The gospel is a message of ultimate humility. In this eternal story God enters the world that he created to suffer at the hands of those he created in order that they might be restored. Of all indicators it is the greatest sign that God cares little for position, and much for personhood. The Latin root of both humanity and humility – Ground (humus) is a reminder that our origins are found in God’s creativity and that remembering this truth is our greatest virtue. As it says in Micah 6:8 “And what does the LORD require of you? To act justly and to love mercy and to walk humbly with your God.”
In verse 23 & 24 of John 12, Jesus acknowledges that the time of ultimate humility is drawing near. The uncreated one is to enter the ground of creation; one seed dying to produce many seeds: One death for many lives. In all of the years I have been working in the arena of mental and emotional health I have not found a better illustration than this single seed, for our churches, ourselves and for those we care for. Evidence again that the gospel is the ultimate message of restoration.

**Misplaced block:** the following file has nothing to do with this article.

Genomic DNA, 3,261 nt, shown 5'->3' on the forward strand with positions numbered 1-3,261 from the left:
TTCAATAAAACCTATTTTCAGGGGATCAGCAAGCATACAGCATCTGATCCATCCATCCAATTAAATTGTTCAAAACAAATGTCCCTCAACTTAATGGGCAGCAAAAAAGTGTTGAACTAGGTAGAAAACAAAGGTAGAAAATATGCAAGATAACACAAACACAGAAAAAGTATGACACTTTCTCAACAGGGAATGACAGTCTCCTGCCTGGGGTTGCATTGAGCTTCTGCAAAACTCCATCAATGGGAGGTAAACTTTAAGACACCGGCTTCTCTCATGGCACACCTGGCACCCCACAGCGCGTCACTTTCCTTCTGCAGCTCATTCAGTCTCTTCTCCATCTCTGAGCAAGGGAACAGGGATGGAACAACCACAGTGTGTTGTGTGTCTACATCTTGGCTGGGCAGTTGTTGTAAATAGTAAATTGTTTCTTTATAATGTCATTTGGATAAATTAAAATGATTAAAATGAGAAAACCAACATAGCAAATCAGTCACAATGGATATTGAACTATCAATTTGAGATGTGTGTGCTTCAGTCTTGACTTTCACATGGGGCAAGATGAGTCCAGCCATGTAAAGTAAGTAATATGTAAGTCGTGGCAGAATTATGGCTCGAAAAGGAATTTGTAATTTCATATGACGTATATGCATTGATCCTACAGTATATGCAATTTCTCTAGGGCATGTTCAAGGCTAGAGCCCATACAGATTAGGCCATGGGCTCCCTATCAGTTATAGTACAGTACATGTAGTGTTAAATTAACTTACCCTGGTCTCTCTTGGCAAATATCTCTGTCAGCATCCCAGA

The World Health Organization recently started that 350 million people are suffering with depression world-wide today. 1:6 are experiencing emotional distress at this moment. Our churches are filled with people who are suffering from mental or emotional health issues, even our leaders: 22% of clergy time off annually is caused by depressive illness.